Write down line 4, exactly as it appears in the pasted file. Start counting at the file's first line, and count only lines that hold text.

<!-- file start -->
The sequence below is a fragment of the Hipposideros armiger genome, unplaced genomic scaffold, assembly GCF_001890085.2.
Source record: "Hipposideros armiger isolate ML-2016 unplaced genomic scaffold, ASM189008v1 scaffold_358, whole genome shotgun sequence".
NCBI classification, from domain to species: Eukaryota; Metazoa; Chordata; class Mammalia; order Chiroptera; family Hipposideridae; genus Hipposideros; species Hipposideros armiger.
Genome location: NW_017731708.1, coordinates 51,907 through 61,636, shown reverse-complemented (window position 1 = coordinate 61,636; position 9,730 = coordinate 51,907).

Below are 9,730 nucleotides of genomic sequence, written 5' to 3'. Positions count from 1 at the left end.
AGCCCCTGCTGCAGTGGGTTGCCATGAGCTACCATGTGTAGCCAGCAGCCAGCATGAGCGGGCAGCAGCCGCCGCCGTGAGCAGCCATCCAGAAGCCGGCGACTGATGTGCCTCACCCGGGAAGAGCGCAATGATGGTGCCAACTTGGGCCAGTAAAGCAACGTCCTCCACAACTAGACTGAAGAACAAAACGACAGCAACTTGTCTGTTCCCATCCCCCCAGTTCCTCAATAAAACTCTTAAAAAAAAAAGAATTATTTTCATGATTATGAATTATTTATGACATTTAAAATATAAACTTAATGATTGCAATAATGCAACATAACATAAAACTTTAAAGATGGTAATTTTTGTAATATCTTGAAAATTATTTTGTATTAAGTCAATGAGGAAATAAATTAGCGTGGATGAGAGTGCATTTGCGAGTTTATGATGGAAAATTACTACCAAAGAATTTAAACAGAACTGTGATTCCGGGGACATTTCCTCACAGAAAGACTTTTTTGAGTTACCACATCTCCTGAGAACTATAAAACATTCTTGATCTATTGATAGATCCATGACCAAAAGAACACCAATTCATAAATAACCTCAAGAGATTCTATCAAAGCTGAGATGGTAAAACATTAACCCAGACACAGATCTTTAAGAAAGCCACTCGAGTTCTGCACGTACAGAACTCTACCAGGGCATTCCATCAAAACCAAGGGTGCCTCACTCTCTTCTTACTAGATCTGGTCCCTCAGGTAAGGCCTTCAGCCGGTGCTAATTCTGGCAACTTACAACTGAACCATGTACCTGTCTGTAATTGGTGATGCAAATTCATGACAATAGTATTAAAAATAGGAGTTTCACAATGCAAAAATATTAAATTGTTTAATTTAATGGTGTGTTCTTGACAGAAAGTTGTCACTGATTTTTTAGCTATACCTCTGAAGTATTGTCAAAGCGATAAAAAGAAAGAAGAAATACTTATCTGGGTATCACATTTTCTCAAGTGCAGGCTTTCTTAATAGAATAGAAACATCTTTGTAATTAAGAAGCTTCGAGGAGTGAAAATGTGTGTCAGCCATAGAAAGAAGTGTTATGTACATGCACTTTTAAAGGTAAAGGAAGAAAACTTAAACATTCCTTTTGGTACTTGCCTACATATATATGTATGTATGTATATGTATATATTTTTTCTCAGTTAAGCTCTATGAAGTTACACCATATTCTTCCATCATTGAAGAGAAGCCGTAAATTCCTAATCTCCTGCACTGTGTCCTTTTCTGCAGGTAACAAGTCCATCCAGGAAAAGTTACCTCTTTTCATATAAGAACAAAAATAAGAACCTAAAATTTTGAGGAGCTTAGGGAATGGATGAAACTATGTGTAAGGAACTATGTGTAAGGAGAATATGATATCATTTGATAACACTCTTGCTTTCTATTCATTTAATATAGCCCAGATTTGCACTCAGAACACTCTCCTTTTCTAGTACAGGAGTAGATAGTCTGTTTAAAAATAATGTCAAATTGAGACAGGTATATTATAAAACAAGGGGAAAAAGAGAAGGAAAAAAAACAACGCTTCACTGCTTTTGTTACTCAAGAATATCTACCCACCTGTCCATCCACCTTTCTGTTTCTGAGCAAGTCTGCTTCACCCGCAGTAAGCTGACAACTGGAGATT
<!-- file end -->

Genome location: NW_017731708.1, coordinates 51,907 through 61,636, shown reverse-complemented (window position 1 = coordinate 61,636; position 9,730 = coordinate 51,907).